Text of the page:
Narration: Jeff Hays pulls out his english accent (Cockney??) with this one as the voice of Cutter. It adds a nice bit of added flavor to the story that just pushes it up past a 7 out of 10.


Ebook Score: 6.9 out of 10 ; Audiobook score: 7.2 out of 10


“The Funeral Parlor” by Raymond Johnson

Narrated by Jeff Hays


A young spiderling is stranded in an alien land, surrounded by hostile creatures. Forced to fight for her life in a bid to find her way home, she must transform into the predator she is destined to become or die alone and forgotten, trapped in a dark world know as the Shadowverse.


Story: Really nice, simple, and short story. It comes in at about 8% of the total word count. The story is told from the monsters point of view, and while I would have liked to have seen more RPG evolutions, it was a good story with action and accurate arachnid anatomy.


Narration: Oddly I think I like Jeff Hays regular voice more than his ones with an accent, except maybe his Arnold Schwarzenegger impression. This one is just Jeff’s regular voice, but it still adds extra oomph and increases the tension some places.


Ebook Score: 7.3 out of 10 ; Audiobook score: 7.4 out of 10


“The Raiding of Rowanheath” by J.D. Astra

Narrated by Laurie Catherine Winkel


The Crimson Alliance has breached the walls of Rowanheath, inciting Aleixo Carrera’s rage. Now Abby and her rag-tag invasion crew must reach the keep’s Command Center before the defending troops mobilize and shut down the takeover, else they’ll lose the battle and the war for Eldgard’s freedom.


Even though it makes up 11% of the total word count, it felt longer. This is one of those stories that tells the events of something you’ve already read about, only from some other point of view. The writing isn’t bad, I just got bored with it since it takes place during an event I’ve read about before.


Narration: Laurie does a good narration job but there are a couple places gamer terms were said incorrectly. While her narration improves the story for me, it’s not enough to push it past a 6 out of 10.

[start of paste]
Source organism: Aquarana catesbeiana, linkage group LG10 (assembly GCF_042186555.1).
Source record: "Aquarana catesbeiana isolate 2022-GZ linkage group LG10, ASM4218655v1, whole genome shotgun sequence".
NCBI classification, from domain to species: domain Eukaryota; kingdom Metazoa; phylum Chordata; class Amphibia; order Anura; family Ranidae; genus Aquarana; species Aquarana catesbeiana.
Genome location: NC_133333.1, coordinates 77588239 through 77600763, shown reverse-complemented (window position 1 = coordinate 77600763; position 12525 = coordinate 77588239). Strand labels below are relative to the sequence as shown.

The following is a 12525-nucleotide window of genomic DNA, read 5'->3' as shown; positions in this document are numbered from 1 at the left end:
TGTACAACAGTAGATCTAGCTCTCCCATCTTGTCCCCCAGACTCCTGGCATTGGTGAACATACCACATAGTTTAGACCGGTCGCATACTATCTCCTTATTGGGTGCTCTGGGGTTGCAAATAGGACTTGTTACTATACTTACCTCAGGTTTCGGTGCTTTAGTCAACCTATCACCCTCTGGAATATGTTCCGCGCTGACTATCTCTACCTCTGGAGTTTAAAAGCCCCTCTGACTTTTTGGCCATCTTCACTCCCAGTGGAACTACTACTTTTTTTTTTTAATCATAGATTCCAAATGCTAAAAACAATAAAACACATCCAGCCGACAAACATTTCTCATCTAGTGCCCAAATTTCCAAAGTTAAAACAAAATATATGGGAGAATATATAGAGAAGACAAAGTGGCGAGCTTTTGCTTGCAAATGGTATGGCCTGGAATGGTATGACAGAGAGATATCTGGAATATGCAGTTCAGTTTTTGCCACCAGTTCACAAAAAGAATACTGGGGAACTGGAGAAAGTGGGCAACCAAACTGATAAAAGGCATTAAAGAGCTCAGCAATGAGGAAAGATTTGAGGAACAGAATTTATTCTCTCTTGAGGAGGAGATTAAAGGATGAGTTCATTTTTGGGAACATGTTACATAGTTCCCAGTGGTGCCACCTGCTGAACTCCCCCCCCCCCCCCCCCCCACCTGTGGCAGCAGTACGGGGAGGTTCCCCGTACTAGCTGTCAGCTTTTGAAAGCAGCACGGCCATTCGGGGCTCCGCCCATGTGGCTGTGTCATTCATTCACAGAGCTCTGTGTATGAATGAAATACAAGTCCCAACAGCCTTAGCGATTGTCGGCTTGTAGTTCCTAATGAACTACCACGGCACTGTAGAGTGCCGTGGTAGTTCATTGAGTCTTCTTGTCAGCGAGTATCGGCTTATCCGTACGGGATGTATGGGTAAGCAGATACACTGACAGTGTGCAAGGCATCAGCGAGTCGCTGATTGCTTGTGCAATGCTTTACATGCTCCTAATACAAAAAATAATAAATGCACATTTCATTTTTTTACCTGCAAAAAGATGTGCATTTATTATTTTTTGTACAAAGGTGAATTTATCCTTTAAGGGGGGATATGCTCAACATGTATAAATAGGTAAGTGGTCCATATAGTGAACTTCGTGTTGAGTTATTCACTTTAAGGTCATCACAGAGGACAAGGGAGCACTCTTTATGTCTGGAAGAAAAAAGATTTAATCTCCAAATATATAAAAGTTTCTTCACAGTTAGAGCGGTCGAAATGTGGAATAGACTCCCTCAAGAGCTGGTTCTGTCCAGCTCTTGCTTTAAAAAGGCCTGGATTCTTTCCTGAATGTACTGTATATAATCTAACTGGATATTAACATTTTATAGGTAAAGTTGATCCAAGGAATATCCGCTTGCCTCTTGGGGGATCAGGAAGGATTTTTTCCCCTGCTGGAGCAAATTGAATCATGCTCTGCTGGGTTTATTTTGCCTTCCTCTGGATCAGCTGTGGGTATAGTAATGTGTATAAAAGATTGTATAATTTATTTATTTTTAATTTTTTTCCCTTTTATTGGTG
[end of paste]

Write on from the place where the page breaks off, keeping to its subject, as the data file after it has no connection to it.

Ebook Score: 5 out of 10 ; Audiobook Score: 6 out of 10


“The Ballad of Jaro Edgewalker” by N.H. Paxton

Narrated by  Justin Thomas James


Jaro is an assassin, and he’s good at it. But when he finds a foe that is insurmountable by normal means and uncovers a plot to destroy everything he loves, Jaro has to balance his morality with his love for his friends and make an incredibly difficult decision.


Story: One of my favorite short stories in the anthology, it comes in at 14% of the total page count. This one is definitely one of the best planned of these short stories. It has good original characters with a solid well told ending that still ties to VGO universe.


Narration: Justin does several accents during the narration and I’ll be honest, I never expected the Spanish Dos Equis voice as the narrator voice. Between him and Annie Ellicott, the narration is just a joy to listen to and makes a good story great.


Ebook Score: 7.6 out of 10 ; Audiobook Score: 8.0 out of 10


“Buried Alive” by Nicholas Reid

Narrated by Laurie Catherine Winkel


Carlos Vega thinks he’s escaping certain death by entering the virtual world of V.G.O., but instead he’s swallowed alive by the deadly Barren Sands. He’ll have to overcome the riddles and horrors of a long-forgotten temple in order to escape, but can he do it before the evil sealed there centuries ago finds him?